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A curious study on building retrofit emissions... and foam
I’ve been a little bit on the back foot since the operation, which I put down to having breathed f-gases for a few hours... you can catch up on my (partial) recollection here if you missed it.
At the same time, there continues to be a raft of papers and reports being generated in the climate space. Including refrigerants and f-gases. The stack waiting to be read gradually rising. There was one that caught my eye recently, just because it touched on an area that doesn’t get much attention.
That of refrigerant emissions from building insulating foams.
If you thought refrigerant emissions was aleady niche in the climate conversation, foams takes you into even nicher territory.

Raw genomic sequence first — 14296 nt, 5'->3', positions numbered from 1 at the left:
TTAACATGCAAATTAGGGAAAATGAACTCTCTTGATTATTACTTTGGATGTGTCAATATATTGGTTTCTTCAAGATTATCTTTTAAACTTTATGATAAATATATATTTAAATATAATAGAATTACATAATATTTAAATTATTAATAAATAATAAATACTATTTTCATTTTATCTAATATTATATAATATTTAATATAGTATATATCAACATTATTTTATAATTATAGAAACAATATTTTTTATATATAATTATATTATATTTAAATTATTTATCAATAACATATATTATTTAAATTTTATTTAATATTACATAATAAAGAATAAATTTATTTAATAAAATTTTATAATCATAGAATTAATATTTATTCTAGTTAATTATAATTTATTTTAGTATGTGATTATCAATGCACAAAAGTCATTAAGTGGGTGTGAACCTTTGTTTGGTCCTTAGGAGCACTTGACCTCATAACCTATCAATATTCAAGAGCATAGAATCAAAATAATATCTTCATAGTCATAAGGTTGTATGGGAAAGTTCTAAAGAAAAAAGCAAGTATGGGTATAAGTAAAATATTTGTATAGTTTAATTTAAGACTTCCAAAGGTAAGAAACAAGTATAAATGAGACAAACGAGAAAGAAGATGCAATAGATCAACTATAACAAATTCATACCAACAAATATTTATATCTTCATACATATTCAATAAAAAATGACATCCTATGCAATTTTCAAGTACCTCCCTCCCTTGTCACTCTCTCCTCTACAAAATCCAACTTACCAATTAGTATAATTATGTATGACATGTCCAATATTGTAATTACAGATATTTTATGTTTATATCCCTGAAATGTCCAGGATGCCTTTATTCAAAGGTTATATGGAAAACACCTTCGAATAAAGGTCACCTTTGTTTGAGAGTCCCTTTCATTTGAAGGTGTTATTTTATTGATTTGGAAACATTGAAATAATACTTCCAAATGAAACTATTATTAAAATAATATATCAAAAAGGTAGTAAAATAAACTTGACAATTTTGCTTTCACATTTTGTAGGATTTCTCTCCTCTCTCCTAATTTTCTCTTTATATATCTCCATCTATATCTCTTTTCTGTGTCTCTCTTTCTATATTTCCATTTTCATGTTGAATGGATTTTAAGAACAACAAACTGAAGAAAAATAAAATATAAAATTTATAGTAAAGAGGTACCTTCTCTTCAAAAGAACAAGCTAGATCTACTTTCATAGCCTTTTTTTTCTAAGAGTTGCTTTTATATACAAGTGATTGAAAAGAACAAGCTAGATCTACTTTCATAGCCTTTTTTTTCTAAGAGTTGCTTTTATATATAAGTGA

The core finding of the paper was this. In building retrofits, dealing with the emissions from the insulating foams could have a greater lifecyle impact than that of the reduced energy use. I dug in.
The paper I’m referring to was titled ‘Sustainable Retrofit of Existing Buildings: Impact Assessment of Residual Fluorocarbons through Uncertainty and Sensitivity Analyses’.
To be honest, given the pile of papers waiting to be read, this one sounded like hard work. Like many academic papers, in contains plenty of formulas, graphs and some hefty mathematical discussions.
There were however some genuinely interesting ideas; ones I hadn’t seen explored in other studies.
While folks are now starting to tune in to the challenges of fluorinated refrigerants in air-conditoning and heat pumps, the presence of refrigerant gases in the foams is less well known. I touched on this in one of my earlier editions, discussing the other sources of f-gas emisions in buildings.